A PASSAGE TO INDIA
TV PRESENTER AND FORMER MODEL FREIDA PINTO WANTS NOTHING MORE THAN TO BE A MOVIE ACTRESS. A ROLE IN DANNY BOYLE’S SLUMDOG MILLIONAIRE IS A GOOD WAY TO START.
Not to give it away, but at the end of director Danny Boyle’s latest film, Slumdog Millionaire, the entire cast bursts into song. They dance, too, flamboyantly and unselfconsciously and with much twirling of brightly colored scarves. It’s an unfamiliar sight in a Western film, but a common one in Bollywood cinema (where, actually, there’s usually a lot more of it).
“In a way, that ending is like an ode to Bollywood,” says actress Freida Pinto, who plays Latika in the film—a character whom the hero, Jamal Malik (Dev Patel, in a breakout performance), spends most of his time trying to find. “The film industry in India is loud, and escapist, and huge— you can get lost in it. People there see the poverty everyday, they don’t want to go to the theater and see some more of it. But there are real people around you, and real stories that need to be addressed. And that’s what Danny has done with this film.” Set in Mumbai (which is the current name for Bombay; many residents still call it that), Slumdog Millionaire tells the story of Jamal, a boy from the ghetto, who finds himself as a contestant on the Indian incarnation of Who Wants to Be a Millionaire? As the questions keep coming, Jamal realizes that he has encountered the answers during his difficult life. The story of his childhood is subsequently told through flashbacks and, as he gets ever closer to the grand prize, he comes to capture the imagination of an entire nation.
It might not sound like anything special on paper, but the film is a triumph—a sweeping tribute to a country that doesn’t shy from its less appealing aspects. “Danny just loved the slums and the train stations, and those are places you avoid because it’s so crowded,” says Pinto. “They’re gross and hot, and sticky. But I think he loved them more than his hotel room.”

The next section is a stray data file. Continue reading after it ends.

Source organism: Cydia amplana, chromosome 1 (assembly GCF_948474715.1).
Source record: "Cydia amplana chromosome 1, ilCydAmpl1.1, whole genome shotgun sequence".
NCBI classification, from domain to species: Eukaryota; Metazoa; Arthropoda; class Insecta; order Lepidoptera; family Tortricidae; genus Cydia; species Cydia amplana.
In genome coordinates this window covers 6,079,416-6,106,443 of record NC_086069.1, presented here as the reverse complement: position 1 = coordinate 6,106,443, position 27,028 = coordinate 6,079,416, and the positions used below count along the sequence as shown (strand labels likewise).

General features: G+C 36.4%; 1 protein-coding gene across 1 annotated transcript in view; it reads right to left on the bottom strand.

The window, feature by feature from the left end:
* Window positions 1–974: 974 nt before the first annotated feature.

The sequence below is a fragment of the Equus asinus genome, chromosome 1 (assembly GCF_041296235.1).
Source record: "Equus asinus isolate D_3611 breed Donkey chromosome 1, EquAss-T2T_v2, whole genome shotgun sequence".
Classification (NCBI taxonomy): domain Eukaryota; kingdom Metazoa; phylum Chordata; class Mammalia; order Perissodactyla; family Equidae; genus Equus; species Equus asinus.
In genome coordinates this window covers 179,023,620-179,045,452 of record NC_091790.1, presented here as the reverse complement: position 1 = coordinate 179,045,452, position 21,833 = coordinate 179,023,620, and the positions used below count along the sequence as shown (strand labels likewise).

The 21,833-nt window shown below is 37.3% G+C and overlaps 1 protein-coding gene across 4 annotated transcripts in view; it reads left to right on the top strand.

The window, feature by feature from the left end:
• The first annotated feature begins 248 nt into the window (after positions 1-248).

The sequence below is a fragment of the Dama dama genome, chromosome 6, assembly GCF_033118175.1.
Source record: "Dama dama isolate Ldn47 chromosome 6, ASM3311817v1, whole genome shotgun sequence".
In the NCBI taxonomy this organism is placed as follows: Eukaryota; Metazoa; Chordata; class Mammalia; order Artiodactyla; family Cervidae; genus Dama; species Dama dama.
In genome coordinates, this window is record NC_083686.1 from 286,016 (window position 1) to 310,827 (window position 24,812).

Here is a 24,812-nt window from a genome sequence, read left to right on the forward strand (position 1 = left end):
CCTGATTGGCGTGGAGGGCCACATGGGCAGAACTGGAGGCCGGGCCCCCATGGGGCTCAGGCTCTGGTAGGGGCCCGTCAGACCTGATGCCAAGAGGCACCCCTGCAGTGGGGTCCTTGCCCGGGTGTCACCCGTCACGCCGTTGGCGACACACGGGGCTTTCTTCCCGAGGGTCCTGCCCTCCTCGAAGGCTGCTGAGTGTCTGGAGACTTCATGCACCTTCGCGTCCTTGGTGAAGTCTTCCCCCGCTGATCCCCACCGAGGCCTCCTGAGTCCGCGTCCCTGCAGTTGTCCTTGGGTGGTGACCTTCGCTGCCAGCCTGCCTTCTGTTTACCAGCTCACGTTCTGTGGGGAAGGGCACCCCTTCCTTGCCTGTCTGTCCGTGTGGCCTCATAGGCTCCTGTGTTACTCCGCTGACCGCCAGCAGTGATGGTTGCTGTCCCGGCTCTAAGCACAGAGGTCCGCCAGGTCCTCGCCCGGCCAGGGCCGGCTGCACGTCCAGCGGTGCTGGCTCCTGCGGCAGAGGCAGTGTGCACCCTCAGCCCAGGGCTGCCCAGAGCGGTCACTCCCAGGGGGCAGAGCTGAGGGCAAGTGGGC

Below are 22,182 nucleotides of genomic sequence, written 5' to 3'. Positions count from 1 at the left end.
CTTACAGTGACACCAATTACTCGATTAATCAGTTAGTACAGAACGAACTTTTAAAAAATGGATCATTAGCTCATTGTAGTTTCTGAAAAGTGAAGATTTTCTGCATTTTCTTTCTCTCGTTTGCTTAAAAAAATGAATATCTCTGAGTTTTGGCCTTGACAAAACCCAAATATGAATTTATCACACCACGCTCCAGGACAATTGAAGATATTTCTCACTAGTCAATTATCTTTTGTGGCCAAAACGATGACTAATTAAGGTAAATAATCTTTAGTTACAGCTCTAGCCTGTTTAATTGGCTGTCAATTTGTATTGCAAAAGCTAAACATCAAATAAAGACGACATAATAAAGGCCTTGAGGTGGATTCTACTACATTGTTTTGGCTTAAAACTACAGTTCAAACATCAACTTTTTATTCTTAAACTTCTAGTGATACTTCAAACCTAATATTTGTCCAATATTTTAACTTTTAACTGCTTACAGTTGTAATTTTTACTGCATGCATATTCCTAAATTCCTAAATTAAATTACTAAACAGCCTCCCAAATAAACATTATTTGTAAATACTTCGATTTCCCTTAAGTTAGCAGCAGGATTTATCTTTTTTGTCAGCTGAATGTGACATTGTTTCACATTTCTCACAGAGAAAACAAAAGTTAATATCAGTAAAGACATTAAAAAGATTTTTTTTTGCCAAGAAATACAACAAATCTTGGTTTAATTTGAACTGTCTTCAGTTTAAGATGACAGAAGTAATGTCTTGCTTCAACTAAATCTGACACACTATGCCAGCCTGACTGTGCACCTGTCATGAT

“I wanted it to feel like you were seeing it from the character’s perspective, not mine,” says Boyle. “I didn’t want to be an observer of it, I wanted to be immersed in it, and experience it. I didn’t try to control Mumbai; you can’t. You’ve just got to go with it and have faith in it. And that’s kind of what I felt about Freida. She was inexperienced, but I had this instinct about her. From the first time I saw her audition tape I had this reaction—and I remember it happening when I was making Trainspotting with Kelly MacDonald—I just remember thinking, ‘I bet that’s her.’”
It couldn’t be a better start to a film career for Pinto, who was born in Mumbai and prior to Slumdog, had modeled and hosted a travel show. “I kind of cried when I watched it for the first time,” she says, relaxing into a leather couch in a Manhattan photo studio (in three hours she would be on a plane back to India). “I knew it was so stupid crying watching myself, but I was just really happy that this happened to me, in my first film. It’s kind of like a dream. It’s not sinking in yet.”
Staying true to the country he was filming in was so important to Boyle that he even cast children from the streets to play the young Latika and Jamal. “We’ve set it up so they can be put through school now,” he says. “And if they complete their schooling, at 16, then quite a considerable amount of money will be released to them. It’s great to give something back, because we got so much from them.”
“In India we grow up around this poverty,” says Pinto, “and you can get desensitized to it, to the point where it doesn’t melt you anymore—it doesn’t break your heart. But this film is extraordinary. It goes deep inside and touches your heart; if it didn’t, it wouldn’t be Danny’s film.”